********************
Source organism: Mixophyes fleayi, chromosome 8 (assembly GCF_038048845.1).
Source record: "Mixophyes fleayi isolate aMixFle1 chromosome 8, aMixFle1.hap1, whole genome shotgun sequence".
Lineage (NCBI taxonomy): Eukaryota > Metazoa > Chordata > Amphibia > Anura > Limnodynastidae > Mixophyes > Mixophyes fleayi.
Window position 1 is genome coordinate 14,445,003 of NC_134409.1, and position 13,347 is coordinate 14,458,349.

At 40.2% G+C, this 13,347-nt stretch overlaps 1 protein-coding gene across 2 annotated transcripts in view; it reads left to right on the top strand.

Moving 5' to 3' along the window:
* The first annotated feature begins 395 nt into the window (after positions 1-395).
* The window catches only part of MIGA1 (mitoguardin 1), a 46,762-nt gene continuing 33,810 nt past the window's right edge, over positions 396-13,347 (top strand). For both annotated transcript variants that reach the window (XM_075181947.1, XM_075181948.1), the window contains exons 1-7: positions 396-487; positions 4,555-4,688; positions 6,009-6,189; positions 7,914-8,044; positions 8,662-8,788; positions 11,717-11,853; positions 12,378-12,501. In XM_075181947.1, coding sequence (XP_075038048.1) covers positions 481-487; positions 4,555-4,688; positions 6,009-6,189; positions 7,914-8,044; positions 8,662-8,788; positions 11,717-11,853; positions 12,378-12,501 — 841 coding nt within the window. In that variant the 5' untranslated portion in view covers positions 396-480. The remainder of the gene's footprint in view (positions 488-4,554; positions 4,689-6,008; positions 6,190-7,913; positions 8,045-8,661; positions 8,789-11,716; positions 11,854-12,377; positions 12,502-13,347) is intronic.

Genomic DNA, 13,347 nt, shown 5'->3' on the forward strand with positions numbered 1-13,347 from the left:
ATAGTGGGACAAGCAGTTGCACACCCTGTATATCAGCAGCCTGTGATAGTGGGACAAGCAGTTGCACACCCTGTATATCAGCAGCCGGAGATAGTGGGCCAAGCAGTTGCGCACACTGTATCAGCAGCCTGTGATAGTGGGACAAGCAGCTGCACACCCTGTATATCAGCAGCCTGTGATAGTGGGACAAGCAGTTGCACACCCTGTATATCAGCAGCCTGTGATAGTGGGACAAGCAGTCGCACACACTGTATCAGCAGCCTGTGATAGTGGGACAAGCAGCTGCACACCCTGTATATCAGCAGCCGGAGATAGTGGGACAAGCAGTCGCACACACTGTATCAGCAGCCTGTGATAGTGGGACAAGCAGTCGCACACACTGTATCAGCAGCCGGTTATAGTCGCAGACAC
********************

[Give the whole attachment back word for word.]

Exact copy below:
Source organism: Mixophyes fleayi, chromosome 8 (assembly GCF_038048845.1).
Source record: "Mixophyes fleayi isolate aMixFle1 chromosome 8, aMixFle1.hap1, whole genome shotgun sequence".
Lineage (NCBI taxonomy): Eukaryota > Metazoa > Chordata > Amphibia > Anura > Limnodynastidae > Mixophyes > Mixophyes fleayi.
Window position 1 is genome coordinate 14,445,003 of NC_134409.1, and position 13,347 is coordinate 14,458,349.

At 40.2% G+C, this 13,347-nt stretch overlaps 1 protein-coding gene across 2 annotated transcripts in view; it reads left to right on the top strand.

Moving 5' to 3' along the window:
* The first annotated feature begins 395 nt into the window (after positions 1-395).
* The window catches only part of MIGA1 (mitoguardin 1), a 46,762-nt gene continuing 33,810 nt past the window's right edge, over positions 396-13,347 (top strand). For both annotated transcript variants that reach the window (XM_075181947.1, XM_075181948.1), the window contains exons 1-7: positions 396-487; positions 4,555-4,688; positions 6,009-6,189; positions 7,914-8,044; positions 8,662-8,788; positions 11,717-11,853; positions 12,378-12,501. In XM_075181947.1, coding sequence (XP_075038048.1) covers positions 481-487; positions 4,555-4,688; positions 6,009-6,189; positions 7,914-8,044; positions 8,662-8,788; positions 11,717-11,853; positions 12,378-12,501 — 841 coding nt within the window. In that variant the 5' untranslated portion in view covers positions 396-480. The remainder of the gene's footprint in view (positions 488-4,554; positions 4,689-6,008; positions 6,190-7,913; positions 8,045-8,661; positions 8,789-11,716; positions 11,854-12,377; positions 12,502-13,347) is intronic.

Genomic DNA, 13,347 nt, shown 5'->3' on the forward strand with positions numbered 1-13,347 from the left:
ATAGTGGGACAAGCAGTTGCACACCCTGTATATCAGCAGCCTGTGATAGTGGGACAAGCAGTTGCACACCCTGTATATCAGCAGCCGGAGATAGTGGGCCAAGCAGTTGCGCACACTGTATCAGCAGCCTGTGATAGTGGGACAAGCAGCTGCACACCCTGTATATCAGCAGCCTGTGATAGTGGGACAAGCAGTTGCACACCCTGTATATCAGCAGCCTGTGATAGTGGGACAAGCAGTCGCACACACTGTATCAGCAGCCTGTGATAGTGGGACAAGCAGCTGCACACCCTGTATATCAGCAGCCGGAGATAGTGGGACAAGCAGTCGCACACACTGTATCAGCAGCCTGTGATAGTGGGACAAGCAGTCGCACACACTGTATCAGCAGCCGGTTATAGTCGCAGACAC